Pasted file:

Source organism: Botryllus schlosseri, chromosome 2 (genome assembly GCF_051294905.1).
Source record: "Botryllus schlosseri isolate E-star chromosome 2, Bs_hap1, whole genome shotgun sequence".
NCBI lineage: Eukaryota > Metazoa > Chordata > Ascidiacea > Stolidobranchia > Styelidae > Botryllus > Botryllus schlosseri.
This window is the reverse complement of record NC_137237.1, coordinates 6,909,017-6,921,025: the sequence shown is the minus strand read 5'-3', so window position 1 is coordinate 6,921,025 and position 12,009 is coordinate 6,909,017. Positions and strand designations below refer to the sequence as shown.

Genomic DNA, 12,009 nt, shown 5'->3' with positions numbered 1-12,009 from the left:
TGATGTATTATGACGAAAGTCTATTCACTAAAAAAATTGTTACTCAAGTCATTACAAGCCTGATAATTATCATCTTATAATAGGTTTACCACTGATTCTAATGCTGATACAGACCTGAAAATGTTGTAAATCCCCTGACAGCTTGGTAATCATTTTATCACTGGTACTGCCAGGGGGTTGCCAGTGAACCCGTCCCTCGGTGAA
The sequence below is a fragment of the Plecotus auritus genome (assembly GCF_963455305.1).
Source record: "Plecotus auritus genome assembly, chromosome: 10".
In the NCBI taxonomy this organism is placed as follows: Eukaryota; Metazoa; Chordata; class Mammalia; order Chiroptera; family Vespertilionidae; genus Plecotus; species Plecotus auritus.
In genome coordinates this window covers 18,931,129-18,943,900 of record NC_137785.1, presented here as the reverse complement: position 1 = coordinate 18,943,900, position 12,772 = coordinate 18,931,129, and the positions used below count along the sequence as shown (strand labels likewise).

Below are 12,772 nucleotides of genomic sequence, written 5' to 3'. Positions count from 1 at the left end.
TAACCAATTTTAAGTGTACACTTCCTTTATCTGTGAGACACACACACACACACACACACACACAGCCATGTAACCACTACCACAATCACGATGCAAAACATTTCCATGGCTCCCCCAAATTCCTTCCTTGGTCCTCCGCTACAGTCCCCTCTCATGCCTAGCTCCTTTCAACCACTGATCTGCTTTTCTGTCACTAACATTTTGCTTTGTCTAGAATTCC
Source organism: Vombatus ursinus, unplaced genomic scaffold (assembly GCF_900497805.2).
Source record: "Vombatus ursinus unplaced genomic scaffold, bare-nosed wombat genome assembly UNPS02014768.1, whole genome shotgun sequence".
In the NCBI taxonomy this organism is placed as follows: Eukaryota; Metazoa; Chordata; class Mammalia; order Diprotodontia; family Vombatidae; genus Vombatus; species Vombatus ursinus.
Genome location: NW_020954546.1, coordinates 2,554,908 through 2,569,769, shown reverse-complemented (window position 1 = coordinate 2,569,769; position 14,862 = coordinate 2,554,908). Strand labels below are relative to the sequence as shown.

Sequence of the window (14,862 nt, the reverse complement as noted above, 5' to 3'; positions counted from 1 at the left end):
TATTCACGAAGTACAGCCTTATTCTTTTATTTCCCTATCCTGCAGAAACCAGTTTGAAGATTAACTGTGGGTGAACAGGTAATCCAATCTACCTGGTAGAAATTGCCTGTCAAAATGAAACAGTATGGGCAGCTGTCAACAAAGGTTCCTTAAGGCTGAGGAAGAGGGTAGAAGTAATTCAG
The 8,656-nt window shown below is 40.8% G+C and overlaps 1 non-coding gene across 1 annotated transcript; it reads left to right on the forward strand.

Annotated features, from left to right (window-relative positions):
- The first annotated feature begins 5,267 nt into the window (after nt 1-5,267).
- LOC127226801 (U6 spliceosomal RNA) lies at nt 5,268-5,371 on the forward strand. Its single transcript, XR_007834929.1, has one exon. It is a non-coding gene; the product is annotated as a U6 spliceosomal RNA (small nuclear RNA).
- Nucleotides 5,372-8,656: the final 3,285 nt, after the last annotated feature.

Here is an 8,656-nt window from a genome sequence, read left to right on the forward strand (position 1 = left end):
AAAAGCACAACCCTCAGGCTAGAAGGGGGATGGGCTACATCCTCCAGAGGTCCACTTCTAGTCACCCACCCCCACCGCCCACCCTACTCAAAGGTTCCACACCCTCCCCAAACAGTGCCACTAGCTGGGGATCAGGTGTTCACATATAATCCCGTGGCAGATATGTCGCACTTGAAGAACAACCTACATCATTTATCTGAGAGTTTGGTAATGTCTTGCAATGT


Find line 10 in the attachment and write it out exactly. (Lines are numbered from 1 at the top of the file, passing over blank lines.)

In genome coordinates this window covers 18,931,129-18,943,900 of record NC_137785.1, presented here as the reverse complement: position 1 = coordinate 18,943,900, position 12,772 = coordinate 18,931,129, and the positions used below count along the sequence as shown (strand labels likewise).